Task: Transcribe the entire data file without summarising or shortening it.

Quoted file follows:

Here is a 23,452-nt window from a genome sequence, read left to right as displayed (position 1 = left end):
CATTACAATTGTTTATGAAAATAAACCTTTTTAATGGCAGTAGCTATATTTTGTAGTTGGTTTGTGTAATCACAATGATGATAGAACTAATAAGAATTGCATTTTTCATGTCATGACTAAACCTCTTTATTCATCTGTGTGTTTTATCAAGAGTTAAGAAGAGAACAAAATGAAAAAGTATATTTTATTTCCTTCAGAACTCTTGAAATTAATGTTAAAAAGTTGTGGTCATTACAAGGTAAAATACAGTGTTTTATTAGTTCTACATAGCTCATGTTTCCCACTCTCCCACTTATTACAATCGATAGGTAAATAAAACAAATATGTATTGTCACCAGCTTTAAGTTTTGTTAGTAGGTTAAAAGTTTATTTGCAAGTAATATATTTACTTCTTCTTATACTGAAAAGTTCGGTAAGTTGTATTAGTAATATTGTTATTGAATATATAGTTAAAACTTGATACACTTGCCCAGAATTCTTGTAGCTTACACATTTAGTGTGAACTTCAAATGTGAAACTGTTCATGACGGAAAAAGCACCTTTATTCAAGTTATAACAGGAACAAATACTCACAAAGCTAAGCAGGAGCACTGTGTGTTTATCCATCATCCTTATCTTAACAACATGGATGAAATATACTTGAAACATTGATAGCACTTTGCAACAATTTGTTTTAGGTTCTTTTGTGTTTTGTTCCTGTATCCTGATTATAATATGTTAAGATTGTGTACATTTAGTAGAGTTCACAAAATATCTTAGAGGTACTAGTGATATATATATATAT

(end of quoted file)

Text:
Here is a 23,452-nt window from a genome sequence, read left to right as displayed (position 1 = left end):
CATTACAATTGTTTATGAAAATAAACCTTTTTAATGGCAGTAGCTATATTTTGTAGTTGGTTTGTGTAATCACAATGATGATAGAACTAATAAGAATTGCATTTTTCATGTCATGACTAAACCTCTTTATTCATCTGTGTGTTTTATCAAGAGTTAAGAAGAGAACAAAATGAAAAAGTATATTTTATTTCCTTCAGAACTCTTGAAATTAATGTTAAAAAGTTGTGGTCATTACAAGGTAAAATACAGTGTTTTATTAGTTCTACATAGCTCATGTTTCCCACTCTCCCACTTATTACAATCGATAGGTAAATAAAACAAATATGTATTGTCACCAGCTTTAAGTTTTGTTAGTAGGTTAAAAGTTTATTTGCAAGTAATATATTTACTTCTTCTTATACTGAAAAGTTCGGTAAGTTGTATTAGTAATATTGTTATTGAATATATAGTTAAAACTTGATACACTTGCCCAGAATTCTTGTAGCTTACACATTTAGTGTGAACTTCAAATGTGAAACTGTTCATGACGGAAAAAGCACCTTTATTCAAGTTATAACAGGAACAAATACTCACAAAGCTAAGCAGGAGCACTGTGTGTTTATCCATCATCCTTATCTTAACAACATGGATGAAATATACTTGAAACATTGATAGCACTTTGCAACAATTTGTTTTAGGTTCTTTTGTGTTTTGTTCCTGTATCCTGATTATAATATGTTAAGATTGTGTACATTTAGTAGAGTTCACAAAATATCTTAGAGGTACTAGTGATATATATATATAT